Krusty Gets Kancelled

"Krusty Gets Kancelled" is the 22nd and final episode of The Simpsons' fourth season. It first aired on the Fox network in the United States on May 13, 1993. In the episode, a new show featuring ventriloquist Arthur Crandall and his dummy Gabbo premieres in Springfield and competes with Krusty the Clown's show. Krusty's show is soon cancelled. Bart and Lisa decide to help Krusty get back on the air by staging a comeback special.

John Swartzwelder wrote the episode and David Silverman served as director. Following the success of "Homer at the Bat", the writers wanted to try a similar guest star-heavy episode, except with celebrities instead of baseball players. The episode proved quite difficult, as many of the actors asked to guest star declined at the last minute and the comeback special portion was nearly scrapped. Johnny Carson, Hugh Hefner, Bette Midler, Luke Perry, and the Red Hot Chili Peppers (Flea, Anthony Kiedis, Arik Marshall and Chad Smith) all guest star as themselves and appear on Krusty's special. Elizabeth Taylor and Barry White, both of whom guest-starred in previous episodes this season, make cameo appearances.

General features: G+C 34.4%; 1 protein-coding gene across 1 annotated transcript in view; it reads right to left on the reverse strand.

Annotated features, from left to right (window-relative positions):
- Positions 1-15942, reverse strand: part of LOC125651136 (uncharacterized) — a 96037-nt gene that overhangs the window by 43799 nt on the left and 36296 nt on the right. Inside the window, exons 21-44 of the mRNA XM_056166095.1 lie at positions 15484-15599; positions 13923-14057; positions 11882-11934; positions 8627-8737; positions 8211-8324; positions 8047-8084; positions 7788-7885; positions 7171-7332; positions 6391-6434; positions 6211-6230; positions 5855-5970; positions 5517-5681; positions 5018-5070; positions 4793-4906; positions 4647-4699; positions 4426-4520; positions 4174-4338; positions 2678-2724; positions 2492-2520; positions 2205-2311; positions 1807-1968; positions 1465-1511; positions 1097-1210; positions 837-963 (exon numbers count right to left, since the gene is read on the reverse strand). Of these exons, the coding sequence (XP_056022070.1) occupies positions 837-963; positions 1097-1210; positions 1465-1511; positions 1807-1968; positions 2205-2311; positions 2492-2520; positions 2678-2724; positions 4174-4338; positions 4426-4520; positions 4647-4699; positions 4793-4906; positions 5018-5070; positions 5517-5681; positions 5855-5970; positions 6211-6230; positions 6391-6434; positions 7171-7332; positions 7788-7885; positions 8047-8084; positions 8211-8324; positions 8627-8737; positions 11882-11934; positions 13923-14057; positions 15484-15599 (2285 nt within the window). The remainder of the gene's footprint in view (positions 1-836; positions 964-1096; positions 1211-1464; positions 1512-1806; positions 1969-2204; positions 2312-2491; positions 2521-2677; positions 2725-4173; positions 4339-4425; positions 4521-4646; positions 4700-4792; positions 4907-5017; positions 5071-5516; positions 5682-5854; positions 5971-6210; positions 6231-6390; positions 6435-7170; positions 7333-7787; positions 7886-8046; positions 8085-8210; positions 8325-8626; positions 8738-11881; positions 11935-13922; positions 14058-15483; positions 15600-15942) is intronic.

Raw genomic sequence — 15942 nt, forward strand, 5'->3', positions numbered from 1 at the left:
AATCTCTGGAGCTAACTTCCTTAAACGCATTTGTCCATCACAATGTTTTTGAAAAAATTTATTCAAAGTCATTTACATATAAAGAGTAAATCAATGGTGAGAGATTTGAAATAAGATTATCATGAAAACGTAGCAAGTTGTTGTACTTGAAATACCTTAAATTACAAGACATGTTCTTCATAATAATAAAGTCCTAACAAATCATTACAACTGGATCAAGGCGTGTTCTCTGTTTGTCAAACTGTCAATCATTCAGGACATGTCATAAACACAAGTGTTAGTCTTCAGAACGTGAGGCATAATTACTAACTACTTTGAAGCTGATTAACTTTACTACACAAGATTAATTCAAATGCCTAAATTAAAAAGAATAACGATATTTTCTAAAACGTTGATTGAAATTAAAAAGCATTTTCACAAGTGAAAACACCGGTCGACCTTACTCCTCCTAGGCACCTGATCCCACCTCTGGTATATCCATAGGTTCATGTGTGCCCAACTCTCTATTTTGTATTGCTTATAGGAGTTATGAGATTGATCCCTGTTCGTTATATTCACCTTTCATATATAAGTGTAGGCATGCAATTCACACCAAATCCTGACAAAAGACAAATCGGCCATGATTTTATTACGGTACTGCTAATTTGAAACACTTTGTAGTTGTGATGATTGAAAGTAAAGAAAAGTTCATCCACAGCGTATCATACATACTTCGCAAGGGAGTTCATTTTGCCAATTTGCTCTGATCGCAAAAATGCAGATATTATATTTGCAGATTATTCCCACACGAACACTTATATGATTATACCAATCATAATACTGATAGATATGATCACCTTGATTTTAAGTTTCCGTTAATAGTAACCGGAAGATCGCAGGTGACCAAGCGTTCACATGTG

"Krusty Gets Kancelled"
The Simpsons episode
KrustyGetsKancelled2
The opening scene of Krusty's comeback special, which is based on a scene from Elvis Presley's '68 Comeback Special
Episode no.Season 4
Episode 22
Directed byDavid Silverman[1]
Written byJohn Swartzwelder[1]
Production code9F19
Original air dateMay 13, 1993[2]
Guest appearance(s)

Johnny Carson as himself
Hugh Hefner as himself
Bette Midler as herself
Luke Perry as himself
Elizabeth Taylor as herself
Red Hot Chili Peppers as themselves
Barry White as himself

Episode features
Chalkboard gag"I will not charge admission to the bathroom".[3]
Couch gagThe family steps into a net trap on the way to the couch.[1]
CommentaryMatt Groening
Al Jean
Mike Reiss
David Silverman

Plot